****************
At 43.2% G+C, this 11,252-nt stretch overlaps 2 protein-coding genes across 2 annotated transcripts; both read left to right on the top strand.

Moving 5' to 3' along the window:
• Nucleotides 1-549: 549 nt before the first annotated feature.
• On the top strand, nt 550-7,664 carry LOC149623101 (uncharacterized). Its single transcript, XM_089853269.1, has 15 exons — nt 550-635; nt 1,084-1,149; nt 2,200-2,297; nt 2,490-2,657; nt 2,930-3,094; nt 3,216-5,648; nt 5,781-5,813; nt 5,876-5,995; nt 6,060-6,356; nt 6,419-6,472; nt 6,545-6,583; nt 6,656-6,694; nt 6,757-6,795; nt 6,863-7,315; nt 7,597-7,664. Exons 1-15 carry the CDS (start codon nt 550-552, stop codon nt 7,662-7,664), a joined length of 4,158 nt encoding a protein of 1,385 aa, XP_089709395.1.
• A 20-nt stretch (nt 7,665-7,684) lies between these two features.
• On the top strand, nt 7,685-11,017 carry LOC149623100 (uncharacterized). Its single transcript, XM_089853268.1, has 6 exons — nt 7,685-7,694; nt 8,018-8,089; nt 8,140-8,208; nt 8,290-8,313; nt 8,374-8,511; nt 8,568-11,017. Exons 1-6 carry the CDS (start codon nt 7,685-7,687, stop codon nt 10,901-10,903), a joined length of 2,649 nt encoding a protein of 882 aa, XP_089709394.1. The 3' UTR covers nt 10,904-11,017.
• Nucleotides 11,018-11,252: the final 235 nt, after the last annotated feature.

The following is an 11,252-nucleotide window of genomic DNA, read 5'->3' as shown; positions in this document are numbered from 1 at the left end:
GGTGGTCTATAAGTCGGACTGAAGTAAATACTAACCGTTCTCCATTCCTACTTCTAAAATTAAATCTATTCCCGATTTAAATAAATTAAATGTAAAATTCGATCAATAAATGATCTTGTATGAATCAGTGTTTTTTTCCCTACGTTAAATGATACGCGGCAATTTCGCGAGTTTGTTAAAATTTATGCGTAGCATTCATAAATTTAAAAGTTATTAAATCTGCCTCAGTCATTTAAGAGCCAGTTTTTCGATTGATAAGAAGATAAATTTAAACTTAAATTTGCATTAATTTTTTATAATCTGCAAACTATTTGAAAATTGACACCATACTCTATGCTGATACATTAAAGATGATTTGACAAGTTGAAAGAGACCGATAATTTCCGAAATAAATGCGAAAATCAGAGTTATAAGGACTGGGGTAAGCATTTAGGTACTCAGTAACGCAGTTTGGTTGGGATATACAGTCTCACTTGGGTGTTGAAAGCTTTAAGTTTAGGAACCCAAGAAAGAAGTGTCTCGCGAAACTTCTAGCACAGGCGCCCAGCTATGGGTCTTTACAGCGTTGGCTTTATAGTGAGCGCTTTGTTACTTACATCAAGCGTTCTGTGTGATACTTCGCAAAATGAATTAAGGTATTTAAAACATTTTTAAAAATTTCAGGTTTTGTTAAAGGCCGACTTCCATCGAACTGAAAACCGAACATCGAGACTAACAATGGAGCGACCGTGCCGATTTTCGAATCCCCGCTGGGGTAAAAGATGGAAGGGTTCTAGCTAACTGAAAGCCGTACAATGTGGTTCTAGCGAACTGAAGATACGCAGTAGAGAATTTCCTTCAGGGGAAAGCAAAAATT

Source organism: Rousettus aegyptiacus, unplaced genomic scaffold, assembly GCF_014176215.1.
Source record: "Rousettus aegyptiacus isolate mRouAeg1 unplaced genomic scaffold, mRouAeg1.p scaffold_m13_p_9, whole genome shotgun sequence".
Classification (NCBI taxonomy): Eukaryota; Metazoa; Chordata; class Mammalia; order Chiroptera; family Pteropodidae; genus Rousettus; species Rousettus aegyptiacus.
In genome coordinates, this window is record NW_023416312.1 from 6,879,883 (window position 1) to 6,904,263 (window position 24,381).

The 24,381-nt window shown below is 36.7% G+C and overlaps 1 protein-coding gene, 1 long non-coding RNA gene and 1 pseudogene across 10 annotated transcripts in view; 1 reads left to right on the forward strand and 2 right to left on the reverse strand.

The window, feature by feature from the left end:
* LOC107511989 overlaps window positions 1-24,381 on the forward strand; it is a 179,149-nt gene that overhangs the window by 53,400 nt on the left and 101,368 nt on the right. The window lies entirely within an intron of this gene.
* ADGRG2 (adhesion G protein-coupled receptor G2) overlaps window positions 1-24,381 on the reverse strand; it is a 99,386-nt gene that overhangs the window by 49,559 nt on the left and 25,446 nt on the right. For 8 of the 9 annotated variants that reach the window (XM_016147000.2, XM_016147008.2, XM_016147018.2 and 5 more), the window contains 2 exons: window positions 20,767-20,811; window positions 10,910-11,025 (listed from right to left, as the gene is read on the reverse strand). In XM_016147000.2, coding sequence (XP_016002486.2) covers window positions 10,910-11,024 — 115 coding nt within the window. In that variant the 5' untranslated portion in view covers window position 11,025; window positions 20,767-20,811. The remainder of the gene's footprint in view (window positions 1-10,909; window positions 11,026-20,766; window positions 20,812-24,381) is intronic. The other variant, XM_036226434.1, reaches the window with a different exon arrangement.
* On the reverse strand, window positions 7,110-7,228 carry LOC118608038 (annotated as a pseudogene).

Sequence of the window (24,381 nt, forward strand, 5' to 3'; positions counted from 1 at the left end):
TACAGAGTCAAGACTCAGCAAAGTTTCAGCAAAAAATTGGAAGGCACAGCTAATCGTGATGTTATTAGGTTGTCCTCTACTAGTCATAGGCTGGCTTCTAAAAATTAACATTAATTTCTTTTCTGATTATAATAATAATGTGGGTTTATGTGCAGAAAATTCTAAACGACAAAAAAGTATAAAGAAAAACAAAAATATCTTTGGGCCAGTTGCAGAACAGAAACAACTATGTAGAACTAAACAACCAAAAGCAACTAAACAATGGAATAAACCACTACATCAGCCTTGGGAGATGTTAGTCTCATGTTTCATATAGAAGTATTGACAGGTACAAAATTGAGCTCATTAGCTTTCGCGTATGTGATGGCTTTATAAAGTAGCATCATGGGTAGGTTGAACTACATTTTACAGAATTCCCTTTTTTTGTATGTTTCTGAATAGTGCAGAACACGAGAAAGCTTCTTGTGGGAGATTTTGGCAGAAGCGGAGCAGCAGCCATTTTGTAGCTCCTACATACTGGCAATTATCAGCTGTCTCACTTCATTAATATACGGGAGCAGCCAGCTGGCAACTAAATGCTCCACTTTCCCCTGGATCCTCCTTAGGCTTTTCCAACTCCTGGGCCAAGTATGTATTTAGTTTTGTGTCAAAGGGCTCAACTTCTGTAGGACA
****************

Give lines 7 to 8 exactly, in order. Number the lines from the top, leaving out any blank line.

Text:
• Nucleotides 11,018-11,252: the final 235 nt, after the last annotated feature.

The following is an 11,252-nucleotide window of genomic DNA, read 5'->3' as shown; positions in this document are numbered from 1 at the left end: